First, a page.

Palden Thondup Namgyal was the last ‘Chogyal’ of Sikkim. He led an extremely interesting life. He was instrumental in shaping a ‘model Asian state’. Namgyal vehemently opposed the referendum which ultimately led to the demolition of monarchy in Sikkim. At the age of 40, Namgyal married Hope Cooke, a 22 year old socialite from New York.
Palden Thondup Namgyal: Childhood and education
At the age of six, Palden Thondup Namgyal had to drop out of school due to a severe case of malaria. From that point onwards, he was schooled by his uncle Rimpoche Lhatsun. He was training to become a Buddhist monk. Later, he became the reincarnated leader of Phodong and Rumtek monasteries in Sikkim. He completed his higher studies from St. Joseph’s College in Darjeeling and Bishop Cotton School in Shimla. He wanted to study science at Cambridge University. In 1941, his elder brother, the crown prince of Sikkim was killed in an air crash. Due to this tragedy, Namgyal’s dreams of studying at Cambridge had to be put aside.
The Legacy of Palden Thondup Namgyal
Namgyal was the 12th and last king of Sikkim. After the death of his elder brother, he became an internal affairs adviser to his father. He was the head of a negotiating team that defined the relationship of Sikkim with India post independance. He fought against the referendum that allowed Sikkim to be an Indian state after dissolving the existing monarchy. During his reign, Palden Thondup Namgyal worked rigorously towards literacy rates of his kingdom. He brought about a situation, where literacy in his state was almost the double of that in Nepal, Bhutan and other neighbouring states.
Palden Thondup Namgyal and Hope Cooke marriage
Hope was a student of Sarah Lawrence College in New York. She became the second wife of Namgyal. Earlier he was married to Samyo Kushoe Sangideki, daughter of an important Tibetan family of Lhasa. After the death of his first wife, he got married to Hope in 1963. This union brought on a huge amount of media attention to the kingdom of Sikkim. It was believed that the marriage of a Buddhist monk to an American foreigner was frowned upon by the Indian Government. Despite the negative furor, the couple got married without either of them converting to another religion. Although, they had to wait for almost two years after their engagement because both in India and Sikkim, 1962 was considered an inauspicious year for marriage. The wedding was attended by Maharajas and Maharanis from other princely states. President John F. Kennedy was represented by his ambassador to India, John Galbraith.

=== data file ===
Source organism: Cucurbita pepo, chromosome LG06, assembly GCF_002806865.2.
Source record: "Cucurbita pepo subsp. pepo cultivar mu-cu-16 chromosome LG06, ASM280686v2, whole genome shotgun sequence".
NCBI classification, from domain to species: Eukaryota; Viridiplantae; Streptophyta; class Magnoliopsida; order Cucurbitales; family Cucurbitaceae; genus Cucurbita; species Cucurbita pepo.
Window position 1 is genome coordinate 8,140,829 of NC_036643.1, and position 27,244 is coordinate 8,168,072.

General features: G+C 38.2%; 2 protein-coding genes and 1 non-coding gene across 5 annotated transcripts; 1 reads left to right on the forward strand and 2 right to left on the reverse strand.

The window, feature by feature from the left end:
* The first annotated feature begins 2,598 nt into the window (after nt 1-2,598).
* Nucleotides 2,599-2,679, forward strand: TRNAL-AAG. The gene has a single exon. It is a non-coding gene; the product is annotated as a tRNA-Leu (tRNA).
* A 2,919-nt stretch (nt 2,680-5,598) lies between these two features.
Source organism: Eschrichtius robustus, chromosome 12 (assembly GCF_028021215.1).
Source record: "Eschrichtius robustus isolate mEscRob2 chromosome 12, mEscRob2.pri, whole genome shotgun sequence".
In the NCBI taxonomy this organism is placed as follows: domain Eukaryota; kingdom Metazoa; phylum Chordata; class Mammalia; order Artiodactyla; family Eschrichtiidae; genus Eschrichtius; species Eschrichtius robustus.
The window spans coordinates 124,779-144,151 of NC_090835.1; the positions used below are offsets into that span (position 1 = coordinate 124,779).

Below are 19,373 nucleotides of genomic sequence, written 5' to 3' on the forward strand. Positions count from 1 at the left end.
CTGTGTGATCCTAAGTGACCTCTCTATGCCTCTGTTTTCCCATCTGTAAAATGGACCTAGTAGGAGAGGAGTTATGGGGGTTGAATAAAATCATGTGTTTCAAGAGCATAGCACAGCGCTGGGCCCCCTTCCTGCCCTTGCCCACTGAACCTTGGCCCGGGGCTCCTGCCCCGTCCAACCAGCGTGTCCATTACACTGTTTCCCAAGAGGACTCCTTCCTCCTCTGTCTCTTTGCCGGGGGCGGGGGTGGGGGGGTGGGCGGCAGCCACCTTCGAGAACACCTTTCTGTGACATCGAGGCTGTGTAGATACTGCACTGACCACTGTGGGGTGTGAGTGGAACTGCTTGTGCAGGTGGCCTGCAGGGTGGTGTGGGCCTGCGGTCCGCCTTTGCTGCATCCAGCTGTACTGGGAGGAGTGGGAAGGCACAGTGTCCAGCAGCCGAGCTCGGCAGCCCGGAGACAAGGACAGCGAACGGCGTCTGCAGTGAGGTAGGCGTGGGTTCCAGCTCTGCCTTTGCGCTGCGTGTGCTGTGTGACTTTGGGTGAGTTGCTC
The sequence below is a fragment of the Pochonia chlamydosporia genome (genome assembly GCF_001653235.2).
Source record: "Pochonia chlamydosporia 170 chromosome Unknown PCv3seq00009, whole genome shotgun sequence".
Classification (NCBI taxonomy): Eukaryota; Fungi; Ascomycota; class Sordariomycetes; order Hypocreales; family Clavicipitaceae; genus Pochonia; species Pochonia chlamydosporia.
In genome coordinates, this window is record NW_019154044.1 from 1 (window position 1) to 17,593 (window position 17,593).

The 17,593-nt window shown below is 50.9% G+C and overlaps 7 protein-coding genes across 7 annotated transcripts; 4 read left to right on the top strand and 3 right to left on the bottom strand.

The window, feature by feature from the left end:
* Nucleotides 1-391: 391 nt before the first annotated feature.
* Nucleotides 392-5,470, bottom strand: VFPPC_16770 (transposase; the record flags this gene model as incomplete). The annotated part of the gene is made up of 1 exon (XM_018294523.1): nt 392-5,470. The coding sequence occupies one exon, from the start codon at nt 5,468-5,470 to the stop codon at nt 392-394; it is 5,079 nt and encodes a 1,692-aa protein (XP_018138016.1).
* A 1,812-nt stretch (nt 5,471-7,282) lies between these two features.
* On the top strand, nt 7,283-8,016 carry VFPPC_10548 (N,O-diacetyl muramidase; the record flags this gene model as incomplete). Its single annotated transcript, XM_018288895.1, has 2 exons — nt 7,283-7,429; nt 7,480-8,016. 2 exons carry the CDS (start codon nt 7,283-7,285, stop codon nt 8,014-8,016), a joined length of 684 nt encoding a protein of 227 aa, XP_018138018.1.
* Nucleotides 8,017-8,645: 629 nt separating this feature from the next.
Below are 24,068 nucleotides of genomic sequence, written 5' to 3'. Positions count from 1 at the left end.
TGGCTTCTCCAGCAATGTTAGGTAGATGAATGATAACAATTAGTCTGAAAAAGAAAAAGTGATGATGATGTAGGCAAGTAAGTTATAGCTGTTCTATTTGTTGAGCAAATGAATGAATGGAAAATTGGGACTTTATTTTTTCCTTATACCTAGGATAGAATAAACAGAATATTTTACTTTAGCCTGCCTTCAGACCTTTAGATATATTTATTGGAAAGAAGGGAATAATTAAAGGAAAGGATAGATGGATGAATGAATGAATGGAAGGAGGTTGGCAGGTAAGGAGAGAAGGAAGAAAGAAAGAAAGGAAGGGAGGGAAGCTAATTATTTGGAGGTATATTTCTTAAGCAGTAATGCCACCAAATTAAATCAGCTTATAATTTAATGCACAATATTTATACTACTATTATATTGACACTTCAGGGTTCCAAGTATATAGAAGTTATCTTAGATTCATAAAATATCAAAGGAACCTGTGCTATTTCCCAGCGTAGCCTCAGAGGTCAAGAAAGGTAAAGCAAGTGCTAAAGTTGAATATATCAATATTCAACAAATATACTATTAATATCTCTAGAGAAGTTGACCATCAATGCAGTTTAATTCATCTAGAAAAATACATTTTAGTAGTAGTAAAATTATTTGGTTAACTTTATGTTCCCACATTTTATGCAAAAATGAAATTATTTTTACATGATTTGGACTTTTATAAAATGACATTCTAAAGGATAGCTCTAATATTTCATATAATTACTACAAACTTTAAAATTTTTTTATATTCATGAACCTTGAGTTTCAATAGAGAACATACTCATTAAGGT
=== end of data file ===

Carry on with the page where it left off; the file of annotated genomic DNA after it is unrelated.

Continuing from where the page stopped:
The rise and fall of Palden Thondup Namgyal
The 12th Chogyal or king of Sikkim brought about a lot of reform for his country. As a spiritual leader, he inspired and ruled over 200,000 subjects. He sought to banish poverty and ignorance and make Sikkim a ‘paradise on earth’. However, in 1973 a domestic coup brought about the demolition of the 333 year old monarchy. It is believed that the Indian Government had a hand in this. India had forever kept an eye on Sikkim because of its border with China. Eventually, the king was stripped of his powers and Sikkim was annexed as India’s 22nd state. Palden Thondup Namgyal was kept under virtual arrest in his own palace. Hope Namgyal fled to America with her children and formally separated from her husband.
He was 58 when he passed away in an American hospital. He was suffering from cancer. Although his real powers had been taken away, he continued being a spiritual guide for the people of Sikkim. His dreams of Sikkim’s autonomy and independence were mercilessly crushed by politicians in Sikkim and their Indian allies.
If you like this article, make sure you download the Muqaabla app from Google Play store.